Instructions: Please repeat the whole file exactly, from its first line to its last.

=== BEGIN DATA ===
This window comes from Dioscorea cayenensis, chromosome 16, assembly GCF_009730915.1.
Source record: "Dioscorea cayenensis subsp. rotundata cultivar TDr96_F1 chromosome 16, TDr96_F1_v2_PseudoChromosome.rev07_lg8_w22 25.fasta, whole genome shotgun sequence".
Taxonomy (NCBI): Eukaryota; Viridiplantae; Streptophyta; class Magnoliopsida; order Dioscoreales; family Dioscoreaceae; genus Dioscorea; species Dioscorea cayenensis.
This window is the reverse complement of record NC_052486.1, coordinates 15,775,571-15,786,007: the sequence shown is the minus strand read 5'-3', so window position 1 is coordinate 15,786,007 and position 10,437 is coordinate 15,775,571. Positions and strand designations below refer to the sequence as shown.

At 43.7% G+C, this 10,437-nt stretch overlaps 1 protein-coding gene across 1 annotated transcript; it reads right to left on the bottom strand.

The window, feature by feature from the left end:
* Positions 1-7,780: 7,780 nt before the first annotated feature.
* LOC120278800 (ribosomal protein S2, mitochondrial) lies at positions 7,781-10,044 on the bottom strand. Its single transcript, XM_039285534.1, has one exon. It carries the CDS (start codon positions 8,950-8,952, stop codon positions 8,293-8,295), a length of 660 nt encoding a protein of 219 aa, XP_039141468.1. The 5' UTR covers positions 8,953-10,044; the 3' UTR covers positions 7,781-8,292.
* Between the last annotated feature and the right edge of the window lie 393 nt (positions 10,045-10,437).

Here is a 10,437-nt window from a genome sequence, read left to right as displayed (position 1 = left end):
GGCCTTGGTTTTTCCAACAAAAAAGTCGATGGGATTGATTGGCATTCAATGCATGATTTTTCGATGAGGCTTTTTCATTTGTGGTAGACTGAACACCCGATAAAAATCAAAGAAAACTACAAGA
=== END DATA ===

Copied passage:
This window comes from Dioscorea cayenensis, chromosome 16, assembly GCF_009730915.1.
Source record: "Dioscorea cayenensis subsp. rotundata cultivar TDr96_F1 chromosome 16, TDr96_F1_v2_PseudoChromosome.rev07_lg8_w22 25.fasta, whole genome shotgun sequence".
Taxonomy (NCBI): Eukaryota; Viridiplantae; Streptophyta; class Magnoliopsida; order Dioscoreales; family Dioscoreaceae; genus Dioscorea; species Dioscorea cayenensis.
This window is the reverse complement of record NC_052486.1, coordinates 15,775,571-15,786,007: the sequence shown is the minus strand read 5'-3', so window position 1 is coordinate 15,786,007 and position 10,437 is coordinate 15,775,571. Positions and strand designations below refer to the sequence as shown.

At 43.7% G+C, this 10,437-nt stretch overlaps 1 protein-coding gene across 1 annotated transcript; it reads right to left on the bottom strand.

The window, feature by feature from the left end:
* Positions 1-7,780: 7,780 nt before the first annotated feature.
* LOC120278800 (ribosomal protein S2, mitochondrial) lies at positions 7,781-10,044 on the bottom strand. Its single transcript, XM_039285534.1, has one exon. It carries the CDS (start codon positions 8,950-8,952, stop codon positions 8,293-8,295), a length of 660 nt encoding a protein of 219 aa, XP_039141468.1. The 5' UTR covers positions 8,953-10,044; the 3' UTR covers positions 7,781-8,292.
* Between the last annotated feature and the right edge of the window lie 393 nt (positions 10,045-10,437).

Here is a 10,437-nt window from a genome sequence, read left to right as displayed (position 1 = left end):
GGCCTTGGTTTTTCCAACAAAAAAGTCGATGGGATTGATTGGCATTCAATGCATGATTTTTCGATGAGGCTTTTTCATTTGTGGTAGACTGAACACCCGATAAAAATCAAAGAAAACTACAAGA